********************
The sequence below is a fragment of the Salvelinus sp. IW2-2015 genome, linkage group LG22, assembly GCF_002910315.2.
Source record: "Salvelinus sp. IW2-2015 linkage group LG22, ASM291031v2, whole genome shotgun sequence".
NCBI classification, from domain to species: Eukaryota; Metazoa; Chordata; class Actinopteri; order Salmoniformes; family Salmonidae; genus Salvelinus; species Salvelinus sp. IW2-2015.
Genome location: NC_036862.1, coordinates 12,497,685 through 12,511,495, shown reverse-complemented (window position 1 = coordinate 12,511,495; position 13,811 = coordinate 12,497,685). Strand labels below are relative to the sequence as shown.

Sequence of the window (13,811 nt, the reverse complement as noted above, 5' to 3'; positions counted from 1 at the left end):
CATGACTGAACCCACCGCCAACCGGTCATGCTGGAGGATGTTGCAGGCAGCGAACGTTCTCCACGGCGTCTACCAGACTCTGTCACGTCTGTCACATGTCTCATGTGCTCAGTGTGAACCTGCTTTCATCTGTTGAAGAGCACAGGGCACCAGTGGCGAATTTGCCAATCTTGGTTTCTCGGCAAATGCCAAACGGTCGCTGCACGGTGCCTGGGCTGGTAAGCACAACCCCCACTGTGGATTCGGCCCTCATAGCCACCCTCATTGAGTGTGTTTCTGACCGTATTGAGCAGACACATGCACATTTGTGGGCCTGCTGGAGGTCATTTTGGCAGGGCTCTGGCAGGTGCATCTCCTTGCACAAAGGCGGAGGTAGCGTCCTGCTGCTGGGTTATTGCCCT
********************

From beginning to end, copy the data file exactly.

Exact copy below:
The sequence below is a fragment of the Salvelinus sp. IW2-2015 genome, linkage group LG22, assembly GCF_002910315.2.
Source record: "Salvelinus sp. IW2-2015 linkage group LG22, ASM291031v2, whole genome shotgun sequence".
NCBI classification, from domain to species: Eukaryota; Metazoa; Chordata; class Actinopteri; order Salmoniformes; family Salmonidae; genus Salvelinus; species Salvelinus sp. IW2-2015.
Genome location: NC_036862.1, coordinates 12,497,685 through 12,511,495, shown reverse-complemented (window position 1 = coordinate 12,511,495; position 13,811 = coordinate 12,497,685). Strand labels below are relative to the sequence as shown.

Sequence of the window (13,811 nt, the reverse complement as noted above, 5' to 3'; positions counted from 1 at the left end):
CATGACTGAACCCACCGCCAACCGGTCATGCTGGAGGATGTTGCAGGCAGCGAACGTTCTCCACGGCGTCTACCAGACTCTGTCACGTCTGTCACATGTCTCATGTGCTCAGTGTGAACCTGCTTTCATCTGTTGAAGAGCACAGGGCACCAGTGGCGAATTTGCCAATCTTGGTTTCTCGGCAAATGCCAAACGGTCGCTGCACGGTGCCTGGGCTGGTAAGCACAACCCCCACTGTGGATTCGGCCCTCATAGCCACCCTCATTGAGTGTGTTTCTGACCGTATTGAGCAGACACATGCACATTTGTGGGCCTGCTGGAGGTCATTTTGGCAGGGCTCTGGCAGGTGCATCTCCTTGCACAAAGGCGGAGGTAGCGTCCTGCTGCTGGGTTATTGCCCT